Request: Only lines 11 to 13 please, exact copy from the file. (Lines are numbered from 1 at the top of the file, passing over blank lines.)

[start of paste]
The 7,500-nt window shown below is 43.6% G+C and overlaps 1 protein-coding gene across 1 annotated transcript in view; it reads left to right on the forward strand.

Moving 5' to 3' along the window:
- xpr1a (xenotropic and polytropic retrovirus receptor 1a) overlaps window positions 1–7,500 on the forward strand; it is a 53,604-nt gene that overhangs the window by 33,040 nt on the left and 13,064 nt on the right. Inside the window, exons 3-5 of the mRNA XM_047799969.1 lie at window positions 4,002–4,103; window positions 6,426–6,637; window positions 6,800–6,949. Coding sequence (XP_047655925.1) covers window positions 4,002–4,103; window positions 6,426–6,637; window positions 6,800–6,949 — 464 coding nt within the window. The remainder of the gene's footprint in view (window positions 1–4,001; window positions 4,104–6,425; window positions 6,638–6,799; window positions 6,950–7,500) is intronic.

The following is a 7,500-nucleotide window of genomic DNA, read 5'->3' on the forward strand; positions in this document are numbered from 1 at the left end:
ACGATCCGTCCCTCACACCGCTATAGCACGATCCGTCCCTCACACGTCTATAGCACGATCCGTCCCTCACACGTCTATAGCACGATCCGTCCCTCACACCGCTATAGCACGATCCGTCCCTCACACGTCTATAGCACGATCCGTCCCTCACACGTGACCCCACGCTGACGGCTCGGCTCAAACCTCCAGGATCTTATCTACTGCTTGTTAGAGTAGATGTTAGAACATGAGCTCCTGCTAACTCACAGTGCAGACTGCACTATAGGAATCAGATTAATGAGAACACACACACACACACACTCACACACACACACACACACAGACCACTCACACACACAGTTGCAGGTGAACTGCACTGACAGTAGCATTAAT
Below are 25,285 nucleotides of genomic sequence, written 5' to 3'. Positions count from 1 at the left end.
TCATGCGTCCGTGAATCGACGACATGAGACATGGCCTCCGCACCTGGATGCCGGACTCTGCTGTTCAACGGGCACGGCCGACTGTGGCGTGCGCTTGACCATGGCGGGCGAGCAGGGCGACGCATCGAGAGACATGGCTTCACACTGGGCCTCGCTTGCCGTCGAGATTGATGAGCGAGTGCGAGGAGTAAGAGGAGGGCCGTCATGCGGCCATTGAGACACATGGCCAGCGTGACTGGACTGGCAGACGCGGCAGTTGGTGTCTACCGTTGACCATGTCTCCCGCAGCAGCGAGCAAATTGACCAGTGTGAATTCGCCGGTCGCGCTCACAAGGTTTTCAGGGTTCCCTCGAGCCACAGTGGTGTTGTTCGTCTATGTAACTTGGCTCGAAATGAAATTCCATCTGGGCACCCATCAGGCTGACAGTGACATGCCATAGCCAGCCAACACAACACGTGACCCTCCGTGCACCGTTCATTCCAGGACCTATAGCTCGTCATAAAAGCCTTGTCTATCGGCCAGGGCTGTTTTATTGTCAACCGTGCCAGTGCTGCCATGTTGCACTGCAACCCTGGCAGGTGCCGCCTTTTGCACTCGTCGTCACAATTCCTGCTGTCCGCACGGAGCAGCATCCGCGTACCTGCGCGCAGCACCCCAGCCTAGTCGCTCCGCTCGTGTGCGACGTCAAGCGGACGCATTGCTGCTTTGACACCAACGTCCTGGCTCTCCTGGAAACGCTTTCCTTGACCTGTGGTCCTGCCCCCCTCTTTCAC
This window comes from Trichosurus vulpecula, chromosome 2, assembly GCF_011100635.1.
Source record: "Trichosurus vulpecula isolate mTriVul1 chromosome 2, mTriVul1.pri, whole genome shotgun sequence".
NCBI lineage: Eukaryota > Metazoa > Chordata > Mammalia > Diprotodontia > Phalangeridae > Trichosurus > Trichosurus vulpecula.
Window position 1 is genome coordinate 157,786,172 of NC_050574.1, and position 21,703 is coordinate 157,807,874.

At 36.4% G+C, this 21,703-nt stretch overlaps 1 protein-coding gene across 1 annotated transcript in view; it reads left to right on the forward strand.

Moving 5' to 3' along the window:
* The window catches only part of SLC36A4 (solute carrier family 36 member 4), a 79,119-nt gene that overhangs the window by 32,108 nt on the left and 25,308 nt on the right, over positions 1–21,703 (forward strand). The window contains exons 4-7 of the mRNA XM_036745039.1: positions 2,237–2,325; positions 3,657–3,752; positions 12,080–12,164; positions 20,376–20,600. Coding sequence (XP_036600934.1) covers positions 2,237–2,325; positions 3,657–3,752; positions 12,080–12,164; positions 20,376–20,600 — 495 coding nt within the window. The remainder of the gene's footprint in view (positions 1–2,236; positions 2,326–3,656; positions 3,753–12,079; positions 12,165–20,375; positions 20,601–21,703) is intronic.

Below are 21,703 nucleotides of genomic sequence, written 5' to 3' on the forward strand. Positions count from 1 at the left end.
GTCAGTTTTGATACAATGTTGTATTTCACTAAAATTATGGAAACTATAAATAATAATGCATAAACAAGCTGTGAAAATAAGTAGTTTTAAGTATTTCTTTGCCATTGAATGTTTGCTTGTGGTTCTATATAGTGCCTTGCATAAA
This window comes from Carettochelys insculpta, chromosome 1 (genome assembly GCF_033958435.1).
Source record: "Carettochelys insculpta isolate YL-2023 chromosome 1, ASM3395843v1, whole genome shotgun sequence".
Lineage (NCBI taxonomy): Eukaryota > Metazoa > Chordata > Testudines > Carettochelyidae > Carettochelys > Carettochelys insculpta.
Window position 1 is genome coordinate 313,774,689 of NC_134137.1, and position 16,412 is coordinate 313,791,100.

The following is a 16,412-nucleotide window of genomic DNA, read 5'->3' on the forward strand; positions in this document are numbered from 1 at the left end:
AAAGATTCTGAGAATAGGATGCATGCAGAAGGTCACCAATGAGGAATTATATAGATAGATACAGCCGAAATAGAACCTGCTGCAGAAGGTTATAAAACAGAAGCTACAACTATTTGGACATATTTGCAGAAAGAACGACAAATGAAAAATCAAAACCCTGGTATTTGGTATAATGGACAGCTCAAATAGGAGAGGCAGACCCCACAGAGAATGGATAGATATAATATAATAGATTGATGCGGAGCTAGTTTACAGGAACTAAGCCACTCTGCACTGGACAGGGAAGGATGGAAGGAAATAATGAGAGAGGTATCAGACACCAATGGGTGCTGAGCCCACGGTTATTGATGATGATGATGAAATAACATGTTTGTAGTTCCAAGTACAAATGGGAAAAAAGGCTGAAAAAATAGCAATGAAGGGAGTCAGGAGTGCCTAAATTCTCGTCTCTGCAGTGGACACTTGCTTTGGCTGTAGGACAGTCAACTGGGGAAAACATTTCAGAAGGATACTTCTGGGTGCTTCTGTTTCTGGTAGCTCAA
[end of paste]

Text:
Window position 1 is genome coordinate 157,786,172 of NC_050574.1, and position 21,703 is coordinate 157,807,874.

At 36.4% G+C, this 21,703-nt stretch overlaps 1 protein-coding gene across 1 annotated transcript in view; it reads left to right on the forward strand.

Moving 5' to 3' along the window: